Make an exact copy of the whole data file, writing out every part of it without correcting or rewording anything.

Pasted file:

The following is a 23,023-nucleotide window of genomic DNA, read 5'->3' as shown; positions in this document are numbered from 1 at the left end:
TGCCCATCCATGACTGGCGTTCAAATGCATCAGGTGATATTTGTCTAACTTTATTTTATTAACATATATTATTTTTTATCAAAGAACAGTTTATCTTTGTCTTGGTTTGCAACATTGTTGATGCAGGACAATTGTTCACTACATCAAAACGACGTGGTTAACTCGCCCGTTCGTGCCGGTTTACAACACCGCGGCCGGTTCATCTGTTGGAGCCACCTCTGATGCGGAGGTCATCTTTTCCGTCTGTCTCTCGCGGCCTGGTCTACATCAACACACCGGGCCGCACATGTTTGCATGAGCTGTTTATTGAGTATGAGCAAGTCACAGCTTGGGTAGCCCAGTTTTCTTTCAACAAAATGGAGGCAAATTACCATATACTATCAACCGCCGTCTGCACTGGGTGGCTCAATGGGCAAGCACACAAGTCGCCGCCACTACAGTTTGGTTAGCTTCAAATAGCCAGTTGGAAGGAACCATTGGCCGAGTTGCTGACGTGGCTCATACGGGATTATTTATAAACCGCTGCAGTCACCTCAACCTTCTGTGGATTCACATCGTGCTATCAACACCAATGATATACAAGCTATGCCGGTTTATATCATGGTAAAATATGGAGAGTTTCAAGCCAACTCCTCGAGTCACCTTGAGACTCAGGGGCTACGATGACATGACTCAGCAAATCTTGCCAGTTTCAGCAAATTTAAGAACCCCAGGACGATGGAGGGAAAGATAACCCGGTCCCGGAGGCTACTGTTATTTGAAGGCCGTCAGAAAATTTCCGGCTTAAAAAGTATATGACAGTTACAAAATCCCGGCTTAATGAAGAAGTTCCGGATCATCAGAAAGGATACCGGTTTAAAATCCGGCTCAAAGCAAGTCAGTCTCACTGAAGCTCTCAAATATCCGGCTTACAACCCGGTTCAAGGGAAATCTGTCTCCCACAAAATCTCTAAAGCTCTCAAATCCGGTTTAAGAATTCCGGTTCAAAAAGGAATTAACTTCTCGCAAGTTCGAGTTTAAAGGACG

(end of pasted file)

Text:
The following is a 23,023-nucleotide window of genomic DNA, read 5'->3' as shown; positions in this document are numbered from 1 at the left end:
TGCCCATCCATGACTGGCGTTCAAATGCATCAGGTGATATTTGTCTAACTTTATTTTATTAACATATATTATTTTTTATCAAAGAACAGTTTATCTTTGTCTTGGTTTGCAACATTGTTGATGCAGGACAATTGTTCACTACATCAAAACGACGTGGTTAACTCGCCCGTTCGTGCCGGTTTACAACACCGCGGCCGGTTCATCTGTTGGAGCCACCTCTGATGCGGAGGTCATCTTTTCCGTCTGTCTCTCGCGGCCTGGTCTACATCAACACACCGGGCCGCACATGTTTGCATGAGCTGTTTATTGAGTATGAGCAAGTCACAGCTTGGGTAGCCCAGTTTTCTTTCAACAAAATGGAGGCAAATTACCATATACTATCAACCGCCGTCTGCACTGGGTGGCTCAATGGGCAAGCACACAAGTCGCCGCCACTACAGTTTGGTTAGCTTCAAATAGCCAGTTGGAAGGAACCATTGGCCGAGTTGCTGACGTGGCTCATACGGGATTATTTATAAACCGCTGCAGTCACCTCAACCTTCTGTGGATTCACATCGTGCTATCAACACCAATGATATACAAGCTATGCCGGTTTATATCATGGTAAAATATGGAGAGTTTCAAGCCAACTCCTCGAGTCACCTTGAGACTCAGGGGCTACGATGACATGACTCAGCAAATCTTGCCAGTTTCAGCAAATTTAAGAACCCCAGGACGATGGAGGGAAAGATAACCCGGTCCCGGAGGCTACTGTTATTTGAAGGCCGTCAGAAAATTTCCGGCTTAAAAAGTATATGACAGTTACAAAATCCCGGCTTAATGAAGAAGTTCCGGATCATCAGAAAGGATACCGGTTTAAAATCCGGCTCAAAGCAAGTCAGTCTCACTGAAGCTCTCAAATATCCGGCTTACAACCCGGTTCAAGGGAAATCTGTCTCCCACAAAATCTCTAAAGCTCTCAAATCCGGTTTAAGAATTCCGGTTCAAAAAGGAATTAACTTCTCGCAAGTTCGAGTTTAAAGGACG